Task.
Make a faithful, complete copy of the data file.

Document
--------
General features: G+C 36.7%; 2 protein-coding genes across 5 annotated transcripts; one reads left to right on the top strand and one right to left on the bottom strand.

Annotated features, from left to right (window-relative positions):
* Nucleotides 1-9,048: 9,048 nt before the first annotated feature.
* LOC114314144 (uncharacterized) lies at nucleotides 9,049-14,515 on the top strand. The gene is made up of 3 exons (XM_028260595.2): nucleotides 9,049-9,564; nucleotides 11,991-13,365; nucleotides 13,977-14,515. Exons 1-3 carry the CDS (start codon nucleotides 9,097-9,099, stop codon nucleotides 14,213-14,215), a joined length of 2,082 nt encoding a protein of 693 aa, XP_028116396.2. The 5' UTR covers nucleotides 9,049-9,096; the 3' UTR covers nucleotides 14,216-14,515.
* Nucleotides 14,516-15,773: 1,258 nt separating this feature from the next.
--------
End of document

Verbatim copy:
General features: G+C 36.7%; 2 protein-coding genes across 5 annotated transcripts; one reads left to right on the top strand and one right to left on the bottom strand.

Annotated features, from left to right (window-relative positions):
* Nucleotides 1-9,048: 9,048 nt before the first annotated feature.
* LOC114314144 (uncharacterized) lies at nucleotides 9,049-14,515 on the top strand. The gene is made up of 3 exons (XM_028260595.2): nucleotides 9,049-9,564; nucleotides 11,991-13,365; nucleotides 13,977-14,515. Exons 1-3 carry the CDS (start codon nucleotides 9,097-9,099, stop codon nucleotides 14,213-14,215), a joined length of 2,082 nt encoding a protein of 693 aa, XP_028116396.2. The 5' UTR covers nucleotides 9,049-9,096; the 3' UTR covers nucleotides 14,216-14,515.
* Nucleotides 14,516-15,773: 1,258 nt separating this feature from the next.